Porsche 928/928S/S4: Buyers guide

By: Cliff Chambers, Unique Cars magazine, Photography by: Stuart Grant

Buyer's guide: Porsche 928 Buyer's guide: Porsche 928 Buyer's guide: Porsche 928
Buyer's guide: Porsche 928 Buyer's guide: Porsche 928 Buyer's guide: Porsche 928
Buyer's guide: Porsche 928 Buyer's guide: Porsche 928 Buyer's guide: Porsche 928
Buyer's guide: Porsche 928 Buyer's guide: Porsche 928 Buyer's guide: Porsche 928
Buyer's guide: Porsche 928 Buyer's guide: Porsche 928 Buyer's guide: Porsche 928
Buyer's guide: Porsche 928 Buyer's guide: Porsche 928 Buyer's guide: Porsche 928
Buyer's guide: Porsche 928 Buyer's guide: Porsche 928 Buyer's guide: Porsche 928
Buyer's guide: Porsche 928 Buyer's guide: Porsche 928 Buyer's guide: Porsche 928

The Porsche 928 turned things on its head by featuring a bent-eight up front, its performance and engineering quality make it a hugely rewarding but at stupidly cheap prices...

Porsche 928/928S/S4: Buyers guide
Buyer's guide: Porsche 928



The Porsche 928 was born, as Porsches of the 1970s and ‘80s were, out of fear that buyers would reject the rear-engined 911 or legislation might even ban it from sale.

US deliveries were the life-blood of Porsche and safety concerns were too serious to ignore. The company already had the basic design in the shape of its 924, so expanding the concept to accommodate a V8 engine and lots more luxury was less confronting than beginning with a clean sheet of paper.

The 928 displayed at the 1977 Geneva Motor Show was a car laden with compromise. Engineers had argued about it being mid-engined and whether it would be better off with a V10 engine than the eventual 4.4-litre V8.

Porsche would have liked the car to comfortably accommodate four adults but that would make it longer and ungainly. A one-off four-seater built for Ferry Porsche in 1984 proved the detractors had been right.

At 1310mm the 928 stood barely at chest height. Surprisingly for its bulk it weighed 1547kg; the engine block, some suspension parts and most of the body panels made from pressed alloy around a galvanised steel structure.

Australia saw its first 928s during February 1978 and at a basic cost of almost $53,000. Putting that in context, a 450SLC Benz cost $1000 more but a V12 XJS Jaguar was only $39,950.

Those words ‘basic cost’ are pivotal because you could spend a lot more than 53 Grand by digging into the 928 options box.

The 4.4-litre cars came with five-speed manual transmission or, at $2063 extra, a three-speed automatic that in 1984 made way for a four-speed. By 1982 all cars being brought into Australia had air-conditioning complementing their power windows, central locking and headlight washers. Leather trim, included in the cheaper Jaguar XJS, and the sunroof that by the 1980s was so fashionable were extra-cost options.

Porsche has been stung by criticism of its new car’s lacklustre performance, especially when its liking for fuel was added to the equation. After only two years in the market an enlarged 4.7 litre engine was offered and the 928S joined the ranks of serious supercars.

Selling for approximately $10,000 more than a basic car, the ‘S’ was identified by spoilers front and rear and new 16-inch wheels replacing the original ‘telephone dial’ rims. A remodelled bumper helped smooth the nose and a wing that followed the hatch contour helped generate rear downforce.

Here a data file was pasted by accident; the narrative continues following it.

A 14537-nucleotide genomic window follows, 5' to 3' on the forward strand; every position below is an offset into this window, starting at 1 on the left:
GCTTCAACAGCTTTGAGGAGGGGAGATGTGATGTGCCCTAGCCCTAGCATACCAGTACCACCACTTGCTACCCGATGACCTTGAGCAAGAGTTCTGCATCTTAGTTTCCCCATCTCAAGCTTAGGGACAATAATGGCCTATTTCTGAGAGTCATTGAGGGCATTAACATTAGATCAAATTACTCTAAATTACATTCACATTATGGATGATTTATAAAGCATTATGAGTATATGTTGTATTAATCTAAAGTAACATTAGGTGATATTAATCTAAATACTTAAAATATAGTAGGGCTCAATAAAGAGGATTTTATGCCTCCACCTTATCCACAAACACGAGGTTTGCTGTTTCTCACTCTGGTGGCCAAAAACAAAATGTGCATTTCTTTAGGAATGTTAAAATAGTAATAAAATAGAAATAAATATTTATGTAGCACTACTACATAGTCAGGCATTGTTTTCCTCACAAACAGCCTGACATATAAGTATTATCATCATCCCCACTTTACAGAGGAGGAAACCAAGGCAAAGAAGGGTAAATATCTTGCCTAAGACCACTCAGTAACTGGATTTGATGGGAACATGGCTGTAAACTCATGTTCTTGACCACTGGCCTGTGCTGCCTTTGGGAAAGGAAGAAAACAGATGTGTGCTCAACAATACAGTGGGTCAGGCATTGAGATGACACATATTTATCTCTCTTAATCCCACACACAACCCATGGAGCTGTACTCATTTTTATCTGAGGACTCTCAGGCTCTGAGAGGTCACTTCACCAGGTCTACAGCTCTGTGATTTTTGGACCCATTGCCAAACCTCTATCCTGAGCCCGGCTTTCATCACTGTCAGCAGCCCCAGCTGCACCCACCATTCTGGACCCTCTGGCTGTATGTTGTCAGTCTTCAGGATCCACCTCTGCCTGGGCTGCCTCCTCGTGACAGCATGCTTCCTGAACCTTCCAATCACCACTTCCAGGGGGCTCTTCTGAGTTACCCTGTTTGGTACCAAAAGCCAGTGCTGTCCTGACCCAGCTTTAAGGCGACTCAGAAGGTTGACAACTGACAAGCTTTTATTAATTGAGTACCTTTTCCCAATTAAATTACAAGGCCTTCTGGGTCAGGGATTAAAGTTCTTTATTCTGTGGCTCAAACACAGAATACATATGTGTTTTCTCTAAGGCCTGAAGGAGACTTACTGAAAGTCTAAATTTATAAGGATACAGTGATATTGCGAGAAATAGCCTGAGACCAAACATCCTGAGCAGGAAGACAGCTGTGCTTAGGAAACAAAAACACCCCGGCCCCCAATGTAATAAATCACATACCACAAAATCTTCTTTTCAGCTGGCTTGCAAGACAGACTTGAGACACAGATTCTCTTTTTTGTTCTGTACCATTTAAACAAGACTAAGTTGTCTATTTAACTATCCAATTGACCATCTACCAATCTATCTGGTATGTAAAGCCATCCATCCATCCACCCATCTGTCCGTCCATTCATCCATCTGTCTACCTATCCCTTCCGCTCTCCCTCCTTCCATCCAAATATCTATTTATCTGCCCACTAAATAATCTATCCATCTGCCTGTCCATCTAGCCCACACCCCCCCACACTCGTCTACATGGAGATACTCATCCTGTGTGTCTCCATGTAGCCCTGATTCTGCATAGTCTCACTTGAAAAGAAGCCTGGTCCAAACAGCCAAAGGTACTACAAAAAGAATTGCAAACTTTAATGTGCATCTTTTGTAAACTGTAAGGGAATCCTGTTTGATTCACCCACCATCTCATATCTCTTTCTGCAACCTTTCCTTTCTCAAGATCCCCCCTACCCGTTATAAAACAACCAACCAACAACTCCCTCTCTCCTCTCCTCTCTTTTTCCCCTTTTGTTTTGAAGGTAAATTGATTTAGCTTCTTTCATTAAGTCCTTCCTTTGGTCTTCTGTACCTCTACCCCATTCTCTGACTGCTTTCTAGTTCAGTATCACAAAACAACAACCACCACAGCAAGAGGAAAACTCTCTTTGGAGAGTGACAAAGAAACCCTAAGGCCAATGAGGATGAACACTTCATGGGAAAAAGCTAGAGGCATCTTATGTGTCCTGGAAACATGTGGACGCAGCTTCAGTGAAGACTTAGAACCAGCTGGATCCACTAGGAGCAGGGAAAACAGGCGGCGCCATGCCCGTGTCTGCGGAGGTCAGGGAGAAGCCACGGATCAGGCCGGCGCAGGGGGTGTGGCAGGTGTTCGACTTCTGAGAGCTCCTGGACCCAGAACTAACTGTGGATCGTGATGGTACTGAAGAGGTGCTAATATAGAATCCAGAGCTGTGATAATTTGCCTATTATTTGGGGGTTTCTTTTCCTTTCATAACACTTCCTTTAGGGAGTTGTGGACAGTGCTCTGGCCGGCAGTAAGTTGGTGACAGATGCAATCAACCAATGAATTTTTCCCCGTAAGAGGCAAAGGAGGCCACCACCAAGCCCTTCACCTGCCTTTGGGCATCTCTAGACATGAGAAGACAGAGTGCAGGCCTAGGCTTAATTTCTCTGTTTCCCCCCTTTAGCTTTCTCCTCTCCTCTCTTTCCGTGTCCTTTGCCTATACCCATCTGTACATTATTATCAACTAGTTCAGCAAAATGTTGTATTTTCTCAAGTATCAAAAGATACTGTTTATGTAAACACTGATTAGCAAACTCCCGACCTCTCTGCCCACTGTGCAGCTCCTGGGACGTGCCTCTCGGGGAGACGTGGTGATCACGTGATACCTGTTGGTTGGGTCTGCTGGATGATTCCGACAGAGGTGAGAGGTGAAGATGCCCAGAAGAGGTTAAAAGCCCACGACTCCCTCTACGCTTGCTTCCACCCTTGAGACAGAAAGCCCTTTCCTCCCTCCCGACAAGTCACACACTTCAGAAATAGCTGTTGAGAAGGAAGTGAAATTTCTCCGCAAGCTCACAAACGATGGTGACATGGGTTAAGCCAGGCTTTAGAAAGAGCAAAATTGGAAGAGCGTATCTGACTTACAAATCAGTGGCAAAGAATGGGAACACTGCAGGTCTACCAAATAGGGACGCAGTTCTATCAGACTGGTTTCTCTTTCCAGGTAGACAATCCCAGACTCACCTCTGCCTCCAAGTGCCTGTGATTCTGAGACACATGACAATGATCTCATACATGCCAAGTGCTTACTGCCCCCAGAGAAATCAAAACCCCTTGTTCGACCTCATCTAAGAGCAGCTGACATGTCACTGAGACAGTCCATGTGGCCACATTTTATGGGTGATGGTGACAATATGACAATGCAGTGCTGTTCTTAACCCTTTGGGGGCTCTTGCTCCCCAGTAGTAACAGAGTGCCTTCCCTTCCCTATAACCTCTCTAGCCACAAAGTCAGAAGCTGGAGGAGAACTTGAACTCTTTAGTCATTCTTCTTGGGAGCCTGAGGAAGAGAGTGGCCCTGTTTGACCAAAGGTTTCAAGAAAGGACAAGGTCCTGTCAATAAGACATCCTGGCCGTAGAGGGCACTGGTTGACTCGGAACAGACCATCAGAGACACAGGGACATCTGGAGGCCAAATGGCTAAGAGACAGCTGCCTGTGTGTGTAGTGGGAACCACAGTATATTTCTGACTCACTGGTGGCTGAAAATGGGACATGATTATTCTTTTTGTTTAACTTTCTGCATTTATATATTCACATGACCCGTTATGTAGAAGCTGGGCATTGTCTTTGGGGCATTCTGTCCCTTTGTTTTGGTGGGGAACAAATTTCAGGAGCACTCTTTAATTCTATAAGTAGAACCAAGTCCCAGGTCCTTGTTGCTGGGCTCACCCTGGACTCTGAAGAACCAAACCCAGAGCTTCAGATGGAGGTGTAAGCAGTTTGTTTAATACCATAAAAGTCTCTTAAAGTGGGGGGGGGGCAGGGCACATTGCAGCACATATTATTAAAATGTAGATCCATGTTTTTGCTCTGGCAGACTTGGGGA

928 sales remained at around 3500 per year until 1987, when an S4 version was introduced. Incorporating the car’s first significant restyle in ten-years, the S4 also delivered more power via a redesigned 5.0-litre engine, improved clutch action and improved braking. Fear of engine damage due to Australia’s lower-grade Unleaded fuel saw local cars restricted to 221kW while European deliveries had 236kW.

Saving the best for last, Porsche in 1989 introduced a GT version of the 928 and in 1992 the 5.4-litre GTS. Australian-spec cars were priced from $201,000 to more than $240,000 but came packed with features including climate-control air-conditioning, ABS, leather seats with power adjustment, a CD player, trip computer and central locking.

Cars in the USA sold after 1990 had dual air-bags but other markets only offered a driver’s side bag. The sunroof also remained an extra.


The opportunity to drive any Porsche should be savoured I suppose, but coming away from an interlude with an early manual 928S left little incentive to sample another. Then a super-rare 928GTS came along.

It had, according to the dealer, been delivered originally to a high-profile business person. 8000 or so kilometres showing when the dash was illuminated confirmed it had been used sparingly.

With no autobahn nearby, the 5.4-litre Porsche’s cruising ability couldn’t be explored but bursts to the vicinity of 100km/h came easily and confirmed that just a hint of throttle would provoke an instant response from the last of the ‘land sharks’.

The manual car had been like a bucking bronc at suburban speeds, with an uncooperative clutch and lifeless steering – both typical I’m told. Most disconcerting, and an ongoing concern if you’re considering any 928, was the cave-like cabin and restricted peripheral visibility.

Even with the optional passenger side mirror properly adjusted there was always a chance of something sneaking into the blind-spot.

Porsche restoration specialist David Belford has experienced similar misgivings when driving other Porsches and believes it can be seen as endemic to the brand.

"If Porsche builds a Le Mans car it will work brilliantly at Le Mans but not so well on other tracks," he said. "If they build a rally car it may not work on a circuit and the same applies to the 928. These were intended to be the best long-distance cruiser in the world; able to sit at near maximum speed on an autobahn or freeway without fuss but not as good around the suburbs."

Checking the specifications for the later S4 series reveal just how aligned the 928 design was to long-distance touring. Early cars came with an already tall 2.75:1 rear axle ratio but that was eclipsed from 1983 by an extraordinary 2.2:1.